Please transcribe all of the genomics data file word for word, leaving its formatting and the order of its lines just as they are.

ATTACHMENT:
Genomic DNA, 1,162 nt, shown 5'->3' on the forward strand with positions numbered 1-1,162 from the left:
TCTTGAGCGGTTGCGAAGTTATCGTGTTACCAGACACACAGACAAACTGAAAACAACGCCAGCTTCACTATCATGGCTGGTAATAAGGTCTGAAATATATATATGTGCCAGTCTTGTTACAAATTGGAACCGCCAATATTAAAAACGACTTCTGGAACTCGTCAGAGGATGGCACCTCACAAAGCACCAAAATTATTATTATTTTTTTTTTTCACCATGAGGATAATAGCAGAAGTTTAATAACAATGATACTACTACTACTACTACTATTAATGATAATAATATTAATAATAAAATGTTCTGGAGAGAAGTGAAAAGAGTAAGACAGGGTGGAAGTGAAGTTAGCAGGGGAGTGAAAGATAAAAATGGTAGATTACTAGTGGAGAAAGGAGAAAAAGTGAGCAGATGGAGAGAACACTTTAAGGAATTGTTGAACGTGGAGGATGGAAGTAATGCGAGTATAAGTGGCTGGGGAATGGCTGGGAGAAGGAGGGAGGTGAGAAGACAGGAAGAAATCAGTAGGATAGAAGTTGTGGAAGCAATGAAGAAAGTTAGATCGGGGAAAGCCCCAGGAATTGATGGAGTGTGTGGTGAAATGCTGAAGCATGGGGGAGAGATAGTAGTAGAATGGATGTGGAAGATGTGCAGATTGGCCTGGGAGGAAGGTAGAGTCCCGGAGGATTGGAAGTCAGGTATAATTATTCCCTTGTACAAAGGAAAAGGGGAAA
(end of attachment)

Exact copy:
Genomic DNA, 1,162 nt, shown 5'->3' on the forward strand with positions numbered 1-1,162 from the left:
TCTTGAGCGGTTGCGAAGTTATCGTGTTACCAGACACACAGACAAACTGAAAACAACGCCAGCTTCACTATCATGGCTGGTAATAAGGTCTGAAATATATATATGTGCCAGTCTTGTTACAAATTGGAACCGCCAATATTAAAAACGACTTCTGGAACTCGTCAGAGGATGGCACCTCACAAAGCACCAAAATTATTATTATTTTTTTTTTTCACCATGAGGATAATAGCAGAAGTTTAATAACAATGATACTACTACTACTACTACTATTAATGATAATAATATTAATAATAAAATGTTCTGGAGAGAAGTGAAAAGAGTAAGACAGGGTGGAAGTGAAGTTAGCAGGGGAGTGAAAGATAAAAATGGTAGATTACTAGTGGAGAAAGGAGAAAAAGTGAGCAGATGGAGAGAACACTTTAAGGAATTGTTGAACGTGGAGGATGGAAGTAATGCGAGTATAAGTGGCTGGGGAATGGCTGGGAGAAGGAGGGAGGTGAGAAGACAGGAAGAAATCAGTAGGATAGAAGTTGTGGAAGCAATGAAGAAAGTTAGATCGGGGAAAGCCCCAGGAATTGATGGAGTGTGTGGTGAAATGCTGAAGCATGGGGGAGAGATAGTAGTAGAATGGATGTGGAAGATGTGCAGATTGGCCTGGGAGGAAGGTAGAGTCCCGGAGGATTGGAAGTCAGGTATAATTATTCCCTTGTACAAAGGAAAAGGGGAAA